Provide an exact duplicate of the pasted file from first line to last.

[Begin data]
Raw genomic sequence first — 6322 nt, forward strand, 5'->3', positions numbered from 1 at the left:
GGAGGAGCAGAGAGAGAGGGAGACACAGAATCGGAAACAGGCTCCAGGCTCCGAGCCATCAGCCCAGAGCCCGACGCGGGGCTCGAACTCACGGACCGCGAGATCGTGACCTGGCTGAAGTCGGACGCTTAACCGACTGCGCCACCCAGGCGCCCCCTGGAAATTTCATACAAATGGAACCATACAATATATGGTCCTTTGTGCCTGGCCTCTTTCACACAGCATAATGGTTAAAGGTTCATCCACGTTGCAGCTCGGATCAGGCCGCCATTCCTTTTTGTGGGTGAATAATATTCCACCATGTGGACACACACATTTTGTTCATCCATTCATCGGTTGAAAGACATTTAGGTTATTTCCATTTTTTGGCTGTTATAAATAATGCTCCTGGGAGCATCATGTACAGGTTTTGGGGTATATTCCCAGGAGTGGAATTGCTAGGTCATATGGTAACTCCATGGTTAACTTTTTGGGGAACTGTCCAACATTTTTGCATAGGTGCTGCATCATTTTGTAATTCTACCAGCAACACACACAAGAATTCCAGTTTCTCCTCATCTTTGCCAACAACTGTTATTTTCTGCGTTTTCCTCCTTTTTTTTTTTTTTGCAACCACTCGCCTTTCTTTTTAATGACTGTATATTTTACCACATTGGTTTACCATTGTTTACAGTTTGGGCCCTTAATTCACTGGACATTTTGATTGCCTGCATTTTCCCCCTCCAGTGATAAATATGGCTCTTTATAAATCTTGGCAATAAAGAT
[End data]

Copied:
Raw genomic sequence first — 6322 nt, forward strand, 5'->3', positions numbered from 1 at the left:
GGAGGAGCAGAGAGAGAGGGAGACACAGAATCGGAAACAGGCTCCAGGCTCCGAGCCATCAGCCCAGAGCCCGACGCGGGGCTCGAACTCACGGACCGCGAGATCGTGACCTGGCTGAAGTCGGACGCTTAACCGACTGCGCCACCCAGGCGCCCCCTGGAAATTTCATACAAATGGAACCATACAATATATGGTCCTTTGTGCCTGGCCTCTTTCACACAGCATAATGGTTAAAGGTTCATCCACGTTGCAGCTCGGATCAGGCCGCCATTCCTTTTTGTGGGTGAATAATATTCCACCATGTGGACACACACATTTTGTTCATCCATTCATCGGTTGAAAGACATTTAGGTTATTTCCATTTTTTGGCTGTTATAAATAATGCTCCTGGGAGCATCATGTACAGGTTTTGGGGTATATTCCCAGGAGTGGAATTGCTAGGTCATATGGTAACTCCATGGTTAACTTTTTGGGGAACTGTCCAACATTTTTGCATAGGTGCTGCATCATTTTGTAATTCTACCAGCAACACACACAAGAATTCCAGTTTCTCCTCATCTTTGCCAACAACTGTTATTTTCTGCGTTTTCCTCCTTTTTTTTTTTTTTGCAACCACTCGCCTTTCTTTTTAATGACTGTATATTTTACCACATTGGTTTACCATTGTTTACAGTTTGGGCCCTTAATTCACTGGACATTTTGATTGCCTGCATTTTCCCCCTCCAGTGATAAATATGGCTCTTTATAAATCTTGGCAATAAAGAT